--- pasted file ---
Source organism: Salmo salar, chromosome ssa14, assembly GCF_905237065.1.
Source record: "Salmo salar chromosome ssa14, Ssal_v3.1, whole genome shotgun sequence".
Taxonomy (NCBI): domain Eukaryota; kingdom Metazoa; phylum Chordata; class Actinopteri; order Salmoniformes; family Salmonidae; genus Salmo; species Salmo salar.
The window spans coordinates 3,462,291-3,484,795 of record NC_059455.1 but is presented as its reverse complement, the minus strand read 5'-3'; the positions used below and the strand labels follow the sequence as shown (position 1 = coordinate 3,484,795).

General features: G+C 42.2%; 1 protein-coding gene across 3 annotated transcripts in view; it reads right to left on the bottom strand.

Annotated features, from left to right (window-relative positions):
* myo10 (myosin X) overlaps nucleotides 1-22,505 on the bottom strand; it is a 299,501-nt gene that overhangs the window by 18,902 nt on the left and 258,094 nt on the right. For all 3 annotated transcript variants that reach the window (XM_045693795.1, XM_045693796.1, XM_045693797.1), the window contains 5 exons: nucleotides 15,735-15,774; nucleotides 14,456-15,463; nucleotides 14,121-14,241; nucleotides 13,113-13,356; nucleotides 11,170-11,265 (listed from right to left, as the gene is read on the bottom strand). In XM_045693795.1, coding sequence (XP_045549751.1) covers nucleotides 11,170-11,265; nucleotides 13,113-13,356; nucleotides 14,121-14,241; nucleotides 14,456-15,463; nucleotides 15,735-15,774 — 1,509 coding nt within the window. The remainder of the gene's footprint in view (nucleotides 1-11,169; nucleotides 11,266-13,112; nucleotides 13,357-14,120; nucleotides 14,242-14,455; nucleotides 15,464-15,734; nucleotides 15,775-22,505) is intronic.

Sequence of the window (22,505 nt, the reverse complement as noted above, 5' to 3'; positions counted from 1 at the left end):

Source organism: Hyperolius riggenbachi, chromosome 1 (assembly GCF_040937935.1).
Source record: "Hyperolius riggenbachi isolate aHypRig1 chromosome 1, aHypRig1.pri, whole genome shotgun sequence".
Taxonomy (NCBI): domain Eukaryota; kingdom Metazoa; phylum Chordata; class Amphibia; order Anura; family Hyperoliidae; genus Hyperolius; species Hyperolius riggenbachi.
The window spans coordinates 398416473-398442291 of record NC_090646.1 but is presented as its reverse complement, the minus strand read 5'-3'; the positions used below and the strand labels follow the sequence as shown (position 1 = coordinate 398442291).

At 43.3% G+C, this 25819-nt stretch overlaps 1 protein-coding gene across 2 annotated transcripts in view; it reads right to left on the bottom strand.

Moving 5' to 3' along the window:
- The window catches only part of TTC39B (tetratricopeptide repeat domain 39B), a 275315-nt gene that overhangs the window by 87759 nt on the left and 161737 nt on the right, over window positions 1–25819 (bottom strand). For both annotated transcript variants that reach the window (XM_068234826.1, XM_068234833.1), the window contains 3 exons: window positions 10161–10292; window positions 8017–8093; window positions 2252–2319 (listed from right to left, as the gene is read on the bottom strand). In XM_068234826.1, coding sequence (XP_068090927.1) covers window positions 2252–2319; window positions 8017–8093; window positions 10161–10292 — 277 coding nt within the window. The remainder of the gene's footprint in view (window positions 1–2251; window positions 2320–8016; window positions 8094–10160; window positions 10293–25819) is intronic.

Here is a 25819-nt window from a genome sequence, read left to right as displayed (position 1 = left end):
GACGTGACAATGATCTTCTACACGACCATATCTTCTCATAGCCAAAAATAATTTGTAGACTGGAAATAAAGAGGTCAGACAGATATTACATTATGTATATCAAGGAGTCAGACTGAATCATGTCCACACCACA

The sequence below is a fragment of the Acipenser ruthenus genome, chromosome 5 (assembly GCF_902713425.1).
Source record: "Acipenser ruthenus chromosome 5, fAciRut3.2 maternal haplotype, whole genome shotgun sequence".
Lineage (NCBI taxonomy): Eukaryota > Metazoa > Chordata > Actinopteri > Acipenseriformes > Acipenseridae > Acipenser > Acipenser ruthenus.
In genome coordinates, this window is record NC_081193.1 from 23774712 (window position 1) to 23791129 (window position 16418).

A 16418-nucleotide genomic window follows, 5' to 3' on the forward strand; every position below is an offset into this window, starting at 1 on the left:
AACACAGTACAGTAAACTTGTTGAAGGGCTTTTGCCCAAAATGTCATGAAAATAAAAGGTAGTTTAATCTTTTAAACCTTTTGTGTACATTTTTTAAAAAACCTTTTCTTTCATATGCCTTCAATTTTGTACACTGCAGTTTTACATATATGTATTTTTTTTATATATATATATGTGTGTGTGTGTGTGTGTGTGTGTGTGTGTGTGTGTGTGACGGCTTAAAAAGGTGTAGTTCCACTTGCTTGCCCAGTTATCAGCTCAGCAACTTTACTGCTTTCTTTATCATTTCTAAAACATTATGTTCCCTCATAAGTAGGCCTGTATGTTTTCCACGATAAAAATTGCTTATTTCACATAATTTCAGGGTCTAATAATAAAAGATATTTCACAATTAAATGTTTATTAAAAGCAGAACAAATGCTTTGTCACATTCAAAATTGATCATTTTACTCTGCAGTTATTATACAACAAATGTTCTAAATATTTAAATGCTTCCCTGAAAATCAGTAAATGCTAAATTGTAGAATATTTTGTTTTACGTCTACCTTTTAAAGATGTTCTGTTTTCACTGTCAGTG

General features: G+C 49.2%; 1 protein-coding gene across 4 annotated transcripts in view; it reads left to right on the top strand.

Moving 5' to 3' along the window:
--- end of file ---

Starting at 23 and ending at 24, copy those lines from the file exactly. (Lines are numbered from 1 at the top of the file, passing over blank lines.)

AACACAGTACAGTAAACTTGTTGAAGGGCTTTTGCCCAAAATGTCATGAAAATAAAAGGTAGTTTAATCTTTTAAACCTTTTGTGTACATTTTTTAAAAAACCTTTTCTTTCATATGCCTTCAATTTTGTACACTGCAGTTTTACATATATGTATTTTTTTTATATATATATATGTGTGTGTGTGTGTGTGTGTGTGTGTGTGTGTGTGTGTGACGGCTTAAAAAGGTGTAGTTCCACTTGCTTGCCCAGTTATCAGCTCAGCAACTTTACTGCTTTCTTTATCATTTCTAAAACATTATGTTCCCTCATAAGTAGGCCTGTATGTTTTCCACGATAAAAATTGCTTATTTCACATAATTTCAGGGTCTAATAATAAAAGATATTTCACAATTAAATGTTTATTAAAAGCAGAACAAATGCTTTGTCACATTCAAAATTGATCATTTTACTCTGCAGTTATTATACAACAAATGTTCTAAATATTTAAATGCTTCCCTGAAAATCAGTAAATGCTAAATTGTAGAATATTTTGTTTTACGTCTACCTTTTAAAGATGTTCTGTTTTCACTGTCAGTG

General features: G+C 49.2%; 1 protein-coding gene across 4 annotated transcripts in view; it reads left to right on the top strand.